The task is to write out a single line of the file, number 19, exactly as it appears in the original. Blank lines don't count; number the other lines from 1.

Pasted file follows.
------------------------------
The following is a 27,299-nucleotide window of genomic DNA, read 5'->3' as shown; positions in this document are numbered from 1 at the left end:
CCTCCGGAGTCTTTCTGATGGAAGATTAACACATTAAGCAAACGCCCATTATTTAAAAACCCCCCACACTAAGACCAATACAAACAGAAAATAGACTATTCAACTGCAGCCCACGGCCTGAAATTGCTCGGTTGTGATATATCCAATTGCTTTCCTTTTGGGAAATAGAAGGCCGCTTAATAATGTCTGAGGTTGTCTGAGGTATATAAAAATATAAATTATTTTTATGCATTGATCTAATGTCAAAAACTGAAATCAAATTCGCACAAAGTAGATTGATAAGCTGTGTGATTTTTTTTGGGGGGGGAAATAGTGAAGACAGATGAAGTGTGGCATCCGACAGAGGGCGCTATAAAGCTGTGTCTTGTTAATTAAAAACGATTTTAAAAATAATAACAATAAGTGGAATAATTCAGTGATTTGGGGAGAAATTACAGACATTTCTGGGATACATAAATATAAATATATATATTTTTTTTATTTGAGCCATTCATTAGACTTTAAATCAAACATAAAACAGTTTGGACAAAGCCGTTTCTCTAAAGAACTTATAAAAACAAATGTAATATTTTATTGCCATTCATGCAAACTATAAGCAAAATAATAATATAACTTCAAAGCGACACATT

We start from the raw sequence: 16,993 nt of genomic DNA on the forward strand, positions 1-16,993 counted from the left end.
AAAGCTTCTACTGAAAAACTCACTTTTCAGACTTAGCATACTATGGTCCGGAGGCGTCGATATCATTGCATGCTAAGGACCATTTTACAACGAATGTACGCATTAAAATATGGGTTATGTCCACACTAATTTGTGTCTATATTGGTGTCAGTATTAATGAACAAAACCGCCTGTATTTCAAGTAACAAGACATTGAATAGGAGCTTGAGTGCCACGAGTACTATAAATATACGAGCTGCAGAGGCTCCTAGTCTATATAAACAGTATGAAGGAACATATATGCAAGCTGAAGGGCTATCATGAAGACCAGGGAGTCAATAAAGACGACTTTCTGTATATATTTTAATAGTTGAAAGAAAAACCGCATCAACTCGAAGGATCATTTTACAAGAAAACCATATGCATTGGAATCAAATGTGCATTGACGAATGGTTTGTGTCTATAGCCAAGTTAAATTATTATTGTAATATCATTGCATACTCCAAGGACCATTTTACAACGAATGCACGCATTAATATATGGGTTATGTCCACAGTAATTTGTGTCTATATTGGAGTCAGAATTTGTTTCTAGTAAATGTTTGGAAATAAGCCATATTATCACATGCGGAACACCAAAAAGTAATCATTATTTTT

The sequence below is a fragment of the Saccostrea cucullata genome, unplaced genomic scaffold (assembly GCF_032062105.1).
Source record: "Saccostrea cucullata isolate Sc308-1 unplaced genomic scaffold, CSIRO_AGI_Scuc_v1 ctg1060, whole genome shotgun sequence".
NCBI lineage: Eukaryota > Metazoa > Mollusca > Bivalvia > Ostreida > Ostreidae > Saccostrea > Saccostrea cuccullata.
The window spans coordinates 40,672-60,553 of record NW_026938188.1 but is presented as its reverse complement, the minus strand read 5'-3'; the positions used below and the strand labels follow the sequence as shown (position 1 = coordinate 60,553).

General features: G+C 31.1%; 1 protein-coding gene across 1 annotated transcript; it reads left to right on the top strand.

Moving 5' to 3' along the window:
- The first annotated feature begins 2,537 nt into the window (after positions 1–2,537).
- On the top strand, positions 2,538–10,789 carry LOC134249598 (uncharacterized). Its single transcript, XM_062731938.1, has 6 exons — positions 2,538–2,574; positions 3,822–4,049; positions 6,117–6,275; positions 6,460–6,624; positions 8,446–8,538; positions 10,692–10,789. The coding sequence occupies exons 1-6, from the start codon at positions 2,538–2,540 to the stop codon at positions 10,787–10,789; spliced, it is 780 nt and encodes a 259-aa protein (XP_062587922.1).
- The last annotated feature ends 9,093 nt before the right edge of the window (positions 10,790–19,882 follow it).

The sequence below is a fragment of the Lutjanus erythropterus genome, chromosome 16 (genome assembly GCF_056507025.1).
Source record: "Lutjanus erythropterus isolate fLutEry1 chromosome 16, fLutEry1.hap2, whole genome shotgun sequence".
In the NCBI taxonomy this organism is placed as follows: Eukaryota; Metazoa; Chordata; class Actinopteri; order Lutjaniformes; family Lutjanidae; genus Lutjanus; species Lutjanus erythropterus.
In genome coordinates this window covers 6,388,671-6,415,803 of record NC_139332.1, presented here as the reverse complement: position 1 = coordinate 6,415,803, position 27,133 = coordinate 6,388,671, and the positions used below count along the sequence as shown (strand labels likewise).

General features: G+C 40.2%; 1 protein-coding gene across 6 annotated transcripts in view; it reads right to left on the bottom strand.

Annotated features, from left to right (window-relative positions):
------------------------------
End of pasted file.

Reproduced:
Annotated features, from left to right (window-relative positions):